El Dorado County









      In the early mining days of El Dorado County one of the best known figures was Arthur Litten, whose activities at that time were in the field of commerce, in which he rendered a great and appreciated service to the miners and was rewarded with substantial success.  He was a good citizen in the best sense of the term and during more than his fifty years residence here he commanded the highest measure of public regard.  Mr. Litten was born in Kentucky, December 10, 1831, and when two years old was taken by his parents to Illinois.  As a boy he rode thirteen miles each day to attend school, and he also studied privately, thus acquiring a finished education.  In 1853, just after he had attained his majority, he crossed the plains to California, with five horses, one a riding horse, reaching Placerville August 19th.  After a few days there, he continued on to Dry Creek, where he remained three days.  His next stop was at Jay Hawk, where he spent ten days in the mines, at the end of which time he concluded he was not cut out for a miner.  With eighty dollars and a team of mules, he drove to a wholesale grocery house in Sacramento where he spent his limited capital in the purchase of overalls, picks, shovels, and beans and other goods needed by the miners.  At the prices of those days eighty dollars did not buy a very large stock.  It took him three days to make the trip and on his return he found the miners waiting for him, so that he very quickly sold all of his stuff right from the wagon.  He repeated these trips a number of times, each time having more money from his profits to reinvest in goods.  Finally the wholesale house induced him to open an account and put in a stock of goods.  On his fourth trip he brought back with him three boards, out of which he made shelves, which he put up in a tent.  He scarcely got his goods on these shelves until they were sold, but eventually he did succeed in getting a stock.  In the meantime he erected a store building and conducted a prosperous business there until 1859, when his health became impaired.

      He bought claims to about three thousand acres of land, to which he later added seven hundred acres.  The government land grant to the railroad took some of this land and he later had to buy it back.  The first piece of improved highway in California, about one and a half miles in length, was constructed in front of the Litten property and was a toll road and Mrs. Litten, who had come across the plains in 1852, was the first person to ride over it.  Mr. Litten established a store on his property, facing the toll road, and there he sold hay, grain and supplies to the continuous line of freighters, who were hauling supplies to the Comstock mines, so that Mr. Litten did a large and profitable business there.  Mrs. Litten also contributed to the success of the business by making pies, which she sold at fifty cents a slice.  In those days the Litten’s were well known in all of the mining camps of California, Nevada and Arizona.  Mr. Litten became well-to-do, owning much stock, many horses and large mining interests.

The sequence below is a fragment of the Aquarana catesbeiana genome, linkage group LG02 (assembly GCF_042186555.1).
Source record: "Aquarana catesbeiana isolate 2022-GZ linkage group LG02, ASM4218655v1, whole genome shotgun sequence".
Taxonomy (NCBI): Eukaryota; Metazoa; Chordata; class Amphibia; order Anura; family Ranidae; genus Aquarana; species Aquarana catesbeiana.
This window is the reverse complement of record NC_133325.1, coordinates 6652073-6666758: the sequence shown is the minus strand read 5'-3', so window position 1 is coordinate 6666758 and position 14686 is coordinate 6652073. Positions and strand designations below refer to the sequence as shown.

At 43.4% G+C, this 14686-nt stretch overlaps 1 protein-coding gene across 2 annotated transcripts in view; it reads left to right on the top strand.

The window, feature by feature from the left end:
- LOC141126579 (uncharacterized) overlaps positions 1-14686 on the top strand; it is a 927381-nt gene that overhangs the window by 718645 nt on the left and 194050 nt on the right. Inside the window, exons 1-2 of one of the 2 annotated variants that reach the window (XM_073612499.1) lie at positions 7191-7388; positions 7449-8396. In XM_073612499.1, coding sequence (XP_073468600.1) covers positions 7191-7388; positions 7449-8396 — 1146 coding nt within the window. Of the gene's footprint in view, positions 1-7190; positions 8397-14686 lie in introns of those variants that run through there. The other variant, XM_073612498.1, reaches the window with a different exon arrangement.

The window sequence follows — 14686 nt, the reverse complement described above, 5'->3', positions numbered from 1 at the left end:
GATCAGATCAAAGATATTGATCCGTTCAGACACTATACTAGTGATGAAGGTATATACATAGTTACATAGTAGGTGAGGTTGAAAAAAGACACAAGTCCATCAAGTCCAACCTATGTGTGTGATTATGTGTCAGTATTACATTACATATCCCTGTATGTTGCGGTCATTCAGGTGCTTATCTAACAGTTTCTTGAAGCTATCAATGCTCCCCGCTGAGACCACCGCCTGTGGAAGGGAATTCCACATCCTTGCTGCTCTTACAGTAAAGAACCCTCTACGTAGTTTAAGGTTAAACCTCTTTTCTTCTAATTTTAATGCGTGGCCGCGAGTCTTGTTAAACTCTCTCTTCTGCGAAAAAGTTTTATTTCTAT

Although an active and prominent supporter of the Republican Party, Mr. Litten would never consent to run for office.  He was a member of the Masonic order and lived up to the sublime teachings of the time honored fraternity.  His death occurred in 1910 and his wife passed away in 1913.  They became the parents of four daughters, of whom the survivors are Julia, the widow of the late J. C. MacDonald, and Stella, who still lives at the old home.  Both sisters became teachers, and throughout the community where they have lived for so many years they are very highly esteemed.



Transcribed by Gerald Iaquinta.

Source: Wooldridge, J.W.Major History of Sacramento Valley California, Vol. 2 Pages 428-429. Pioneer Historical Publishing Co. Chicago 1931.

© 2010  Gerald Iaquinta.



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